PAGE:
For every suicide that occurs, there is usually at least one child impacted. For the roughly 40,000 suicides that occur annually, there are thousands of child survivors who live with the emotional consequences.
I lost my father to suicide when I was eight years old. My mother never told me how my father died, so I could only imagine that something awful had occurred. My older brother knew what happened, but he avoided me because he’d been told not to tell me. When I returned to school, my classmates whispered behind my back. In this time of turmoil, no one comforted me; I was lonely and cut off from my classmates and immediate family.
The way in which my family and community handled his death were the seeds of my own role as an advocate against stigma in the face of suicide and mental illness. This all happened over 50 years ago, and we might say that there is less stigma now. But those of us who are committed to destigmatizing mental illness know that we still need to be tireless in our efforts.
We can start by not sugarcoating suicide when talking to children. Children can tell intuitively when we are lying, and they stop trusting us. When a loved one dies by suicide, we need to be honest and accessible to our children—that means having difficult, heart-wrenching conversations with them. Small children should be spared the details, but no child should be spared the truth. Here are a few tips:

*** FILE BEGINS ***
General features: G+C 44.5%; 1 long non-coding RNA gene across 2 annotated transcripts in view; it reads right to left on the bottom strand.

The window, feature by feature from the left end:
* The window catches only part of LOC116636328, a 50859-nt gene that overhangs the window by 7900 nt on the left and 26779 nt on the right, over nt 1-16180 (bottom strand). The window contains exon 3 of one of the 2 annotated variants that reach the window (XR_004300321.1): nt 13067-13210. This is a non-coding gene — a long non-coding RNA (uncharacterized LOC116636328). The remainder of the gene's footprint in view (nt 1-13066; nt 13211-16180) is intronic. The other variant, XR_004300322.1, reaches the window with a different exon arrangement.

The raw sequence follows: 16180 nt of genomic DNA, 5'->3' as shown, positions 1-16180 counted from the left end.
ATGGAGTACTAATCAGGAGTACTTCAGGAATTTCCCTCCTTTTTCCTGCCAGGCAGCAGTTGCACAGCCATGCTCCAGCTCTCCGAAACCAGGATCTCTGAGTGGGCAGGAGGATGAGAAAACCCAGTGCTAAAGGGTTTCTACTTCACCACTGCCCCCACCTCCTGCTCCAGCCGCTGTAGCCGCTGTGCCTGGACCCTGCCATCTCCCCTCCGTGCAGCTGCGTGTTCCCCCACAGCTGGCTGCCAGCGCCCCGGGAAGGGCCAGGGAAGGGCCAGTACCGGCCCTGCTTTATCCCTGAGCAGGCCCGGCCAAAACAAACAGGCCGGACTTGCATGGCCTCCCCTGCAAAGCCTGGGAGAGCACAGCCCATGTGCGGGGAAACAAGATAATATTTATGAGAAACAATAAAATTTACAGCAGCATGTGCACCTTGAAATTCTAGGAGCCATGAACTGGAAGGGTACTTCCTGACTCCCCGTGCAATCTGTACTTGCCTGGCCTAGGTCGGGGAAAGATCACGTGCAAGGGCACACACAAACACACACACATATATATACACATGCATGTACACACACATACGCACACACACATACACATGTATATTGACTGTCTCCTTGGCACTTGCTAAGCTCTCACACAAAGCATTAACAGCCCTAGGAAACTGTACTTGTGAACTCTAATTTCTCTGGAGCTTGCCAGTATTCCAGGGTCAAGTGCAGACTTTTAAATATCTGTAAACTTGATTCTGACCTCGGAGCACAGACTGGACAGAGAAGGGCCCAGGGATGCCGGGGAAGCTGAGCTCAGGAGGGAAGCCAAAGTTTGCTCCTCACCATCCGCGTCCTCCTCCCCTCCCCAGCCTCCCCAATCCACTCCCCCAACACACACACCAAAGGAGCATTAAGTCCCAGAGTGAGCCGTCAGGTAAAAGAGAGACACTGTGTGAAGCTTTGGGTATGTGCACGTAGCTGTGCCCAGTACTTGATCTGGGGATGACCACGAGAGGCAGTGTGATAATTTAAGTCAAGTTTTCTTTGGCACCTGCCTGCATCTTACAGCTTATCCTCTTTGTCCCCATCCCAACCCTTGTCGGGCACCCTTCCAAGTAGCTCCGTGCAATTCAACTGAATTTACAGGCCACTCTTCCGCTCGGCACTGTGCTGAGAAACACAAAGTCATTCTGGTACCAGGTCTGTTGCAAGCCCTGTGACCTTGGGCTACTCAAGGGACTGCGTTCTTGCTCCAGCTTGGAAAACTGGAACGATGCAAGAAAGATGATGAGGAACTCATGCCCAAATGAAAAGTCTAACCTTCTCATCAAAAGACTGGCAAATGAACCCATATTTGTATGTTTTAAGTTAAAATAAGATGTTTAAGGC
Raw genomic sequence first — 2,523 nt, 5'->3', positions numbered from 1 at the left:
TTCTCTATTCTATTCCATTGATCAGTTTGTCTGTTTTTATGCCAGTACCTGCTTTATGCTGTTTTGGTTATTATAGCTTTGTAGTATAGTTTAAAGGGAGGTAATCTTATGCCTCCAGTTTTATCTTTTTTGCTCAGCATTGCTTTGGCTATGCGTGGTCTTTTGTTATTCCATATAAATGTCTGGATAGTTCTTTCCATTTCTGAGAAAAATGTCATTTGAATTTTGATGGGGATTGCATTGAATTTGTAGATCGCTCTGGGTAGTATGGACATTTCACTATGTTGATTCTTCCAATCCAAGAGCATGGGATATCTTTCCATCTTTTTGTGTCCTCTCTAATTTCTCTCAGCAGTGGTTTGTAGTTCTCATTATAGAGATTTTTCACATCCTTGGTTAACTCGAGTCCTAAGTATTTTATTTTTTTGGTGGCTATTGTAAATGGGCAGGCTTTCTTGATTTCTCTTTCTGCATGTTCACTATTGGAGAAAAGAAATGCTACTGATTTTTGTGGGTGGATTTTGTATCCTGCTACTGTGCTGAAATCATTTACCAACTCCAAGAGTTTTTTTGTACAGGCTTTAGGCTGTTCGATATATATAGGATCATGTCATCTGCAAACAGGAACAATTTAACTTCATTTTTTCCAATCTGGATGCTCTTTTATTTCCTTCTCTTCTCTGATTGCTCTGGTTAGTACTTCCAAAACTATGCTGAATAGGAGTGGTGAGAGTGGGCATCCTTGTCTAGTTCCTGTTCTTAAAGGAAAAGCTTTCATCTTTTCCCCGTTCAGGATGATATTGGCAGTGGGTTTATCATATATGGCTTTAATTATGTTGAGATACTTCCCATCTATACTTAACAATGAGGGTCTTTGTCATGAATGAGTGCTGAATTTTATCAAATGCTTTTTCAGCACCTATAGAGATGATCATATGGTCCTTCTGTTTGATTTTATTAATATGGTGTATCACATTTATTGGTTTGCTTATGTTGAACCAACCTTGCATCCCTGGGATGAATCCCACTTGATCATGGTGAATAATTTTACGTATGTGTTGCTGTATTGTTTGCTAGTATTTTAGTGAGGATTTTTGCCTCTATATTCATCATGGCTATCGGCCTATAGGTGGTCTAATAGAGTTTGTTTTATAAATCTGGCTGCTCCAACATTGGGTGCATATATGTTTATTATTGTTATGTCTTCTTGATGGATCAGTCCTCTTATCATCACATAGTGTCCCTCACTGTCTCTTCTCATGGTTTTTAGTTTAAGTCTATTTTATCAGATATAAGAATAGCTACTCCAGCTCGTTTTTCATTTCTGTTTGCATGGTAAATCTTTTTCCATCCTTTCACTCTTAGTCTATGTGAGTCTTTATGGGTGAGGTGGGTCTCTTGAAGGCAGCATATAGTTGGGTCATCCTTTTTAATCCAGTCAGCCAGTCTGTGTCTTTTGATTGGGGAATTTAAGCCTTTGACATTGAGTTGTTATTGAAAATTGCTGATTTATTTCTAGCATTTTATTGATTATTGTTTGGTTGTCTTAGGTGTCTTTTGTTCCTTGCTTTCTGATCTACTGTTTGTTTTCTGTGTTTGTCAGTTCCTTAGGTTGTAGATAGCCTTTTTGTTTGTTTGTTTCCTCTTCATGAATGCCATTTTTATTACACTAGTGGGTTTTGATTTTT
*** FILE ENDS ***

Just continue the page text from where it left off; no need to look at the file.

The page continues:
- Don’t lie, trivialize or pretend it didn’t happen.
- Talk about mental health and mental illness.
- Reassure them that this will not happen to them.
- Comfort them and answer their questions honestly.
- Reassure them that even though a suicide occurred, it doesn’t mean the person they have lost didn’t care about or love them.
- Avoid sharing graphic details.
- Allow them to have questions about God, faith and religion. Engage their efforts to work out what they are going through in a spiritual way if they are inclined to do so.
- Seek professional counseling.
When we have the courage to come face-to-face with a child’s grief and confusion after a suicide, we take an important step in preventing the spread of stigma to another generation. Let’s make a conscious effort to start telling a more honest story with the most tender among us—our children.
Diana Hoguet, MA is a longtime advocate and person in recovery. In retirement now, after working as a chef and writer., Diana is enjoying writing about mental illness for theater and performing her work.